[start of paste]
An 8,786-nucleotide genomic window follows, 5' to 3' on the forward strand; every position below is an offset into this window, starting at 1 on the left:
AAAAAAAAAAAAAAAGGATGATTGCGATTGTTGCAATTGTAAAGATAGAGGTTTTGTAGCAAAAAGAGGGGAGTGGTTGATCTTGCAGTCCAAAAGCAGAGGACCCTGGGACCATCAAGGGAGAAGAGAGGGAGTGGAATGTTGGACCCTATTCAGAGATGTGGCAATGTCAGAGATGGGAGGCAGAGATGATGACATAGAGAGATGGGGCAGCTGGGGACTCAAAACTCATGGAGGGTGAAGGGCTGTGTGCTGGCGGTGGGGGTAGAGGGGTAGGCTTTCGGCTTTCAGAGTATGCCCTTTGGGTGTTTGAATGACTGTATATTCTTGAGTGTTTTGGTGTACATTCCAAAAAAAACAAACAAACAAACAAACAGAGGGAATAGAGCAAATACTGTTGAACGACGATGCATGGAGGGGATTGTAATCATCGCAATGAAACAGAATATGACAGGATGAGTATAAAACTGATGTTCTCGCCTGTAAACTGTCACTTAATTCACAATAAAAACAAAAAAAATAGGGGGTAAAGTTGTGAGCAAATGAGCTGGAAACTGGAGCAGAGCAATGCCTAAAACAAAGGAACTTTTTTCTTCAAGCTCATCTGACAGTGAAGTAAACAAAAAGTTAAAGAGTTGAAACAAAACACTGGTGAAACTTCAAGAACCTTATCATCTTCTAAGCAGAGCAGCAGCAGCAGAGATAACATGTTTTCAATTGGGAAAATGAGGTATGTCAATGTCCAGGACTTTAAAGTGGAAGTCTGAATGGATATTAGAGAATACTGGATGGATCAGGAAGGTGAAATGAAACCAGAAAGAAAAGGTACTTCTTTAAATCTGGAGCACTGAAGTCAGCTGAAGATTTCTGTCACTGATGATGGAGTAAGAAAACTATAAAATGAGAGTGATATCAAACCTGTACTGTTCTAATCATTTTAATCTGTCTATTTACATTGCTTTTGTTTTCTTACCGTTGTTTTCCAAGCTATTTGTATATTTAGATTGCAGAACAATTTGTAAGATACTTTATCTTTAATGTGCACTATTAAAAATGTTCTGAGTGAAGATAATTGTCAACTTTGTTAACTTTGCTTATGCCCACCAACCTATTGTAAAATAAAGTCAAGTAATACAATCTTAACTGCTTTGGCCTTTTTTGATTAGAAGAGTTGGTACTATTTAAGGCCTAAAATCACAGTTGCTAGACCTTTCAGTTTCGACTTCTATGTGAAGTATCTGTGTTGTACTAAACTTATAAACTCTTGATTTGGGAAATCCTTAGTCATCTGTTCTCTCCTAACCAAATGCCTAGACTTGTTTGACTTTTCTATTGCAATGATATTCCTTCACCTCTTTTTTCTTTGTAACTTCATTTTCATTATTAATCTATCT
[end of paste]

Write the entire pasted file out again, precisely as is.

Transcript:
An 8,786-nucleotide genomic window follows, 5' to 3' on the forward strand; every position below is an offset into this window, starting at 1 on the left:
AAAAAAAAAAAAAAAGGATGATTGCGATTGTTGCAATTGTAAAGATAGAGGTTTTGTAGCAAAAAGAGGGGAGTGGTTGATCTTGCAGTCCAAAAGCAGAGGACCCTGGGACCATCAAGGGAGAAGAGAGGGAGTGGAATGTTGGACCCTATTCAGAGATGTGGCAATGTCAGAGATGGGAGGCAGAGATGATGACATAGAGAGATGGGGCAGCTGGGGACTCAAAACTCATGGAGGGTGAAGGGCTGTGTGCTGGCGGTGGGGGTAGAGGGGTAGGCTTTCGGCTTTCAGAGTATGCCCTTTGGGTGTTTGAATGACTGTATATTCTTGAGTGTTTTGGTGTACATTCCAAAAAAAACAAACAAACAAACAAACAGAGGGAATAGAGCAAATACTGTTGAACGACGATGCATGGAGGGGATTGTAATCATCGCAATGAAACAGAATATGACAGGATGAGTATAAAACTGATGTTCTCGCCTGTAAACTGTCACTTAATTCACAATAAAAACAAAAAAAATAGGGGGTAAAGTTGTGAGCAAATGAGCTGGAAACTGGAGCAGAGCAATGCCTAAAACAAAGGAACTTTTTTCTTCAAGCTCATCTGACAGTGAAGTAAACAAAAAGTTAAAGAGTTGAAACAAAACACTGGTGAAACTTCAAGAACCTTATCATCTTCTAAGCAGAGCAGCAGCAGCAGAGATAACATGTTTTCAATTGGGAAAATGAGGTATGTCAATGTCCAGGACTTTAAAGTGGAAGTCTGAATGGATATTAGAGAATACTGGATGGATCAGGAAGGTGAAATGAAACCAGAAAGAAAAGGTACTTCTTTAAATCTGGAGCACTGAAGTCAGCTGAAGATTTCTGTCACTGATGATGGAGTAAGAAAACTATAAAATGAGAGTGATATCAAACCTGTACTGTTCTAATCATTTTAATCTGTCTATTTACATTGCTTTTGTTTTCTTACCGTTGTTTTCCAAGCTATTTGTATATTTAGATTGCAGAACAATTTGTAAGATACTTTATCTTTAATGTGCACTATTAAAAATGTTCTGAGTGAAGATAATTGTCAACTTTGTTAACTTTGCTTATGCCCACCAACCTATTGTAAAATAAAGTCAAGTAATACAATCTTAACTGCTTTGGCCTTTTTTGATTAGAAGAGTTGGTACTATTTAAGGCCTAAAATCACAGTTGCTAGACCTTTCAGTTTCGACTTCTATGTGAAGTATCTGTGTTGTACTAAACTTATAAACTCTTGATTTGGGAAATCCTTAGTCATCTGTTCTCTCCTAACCAAATGCCTAGACTTGTTTGACTTTTCTATTGCAATGATATTCCTTCACCTCTTTTTTCTTTGTAACTTCATTTTCATTATTAATCTATCT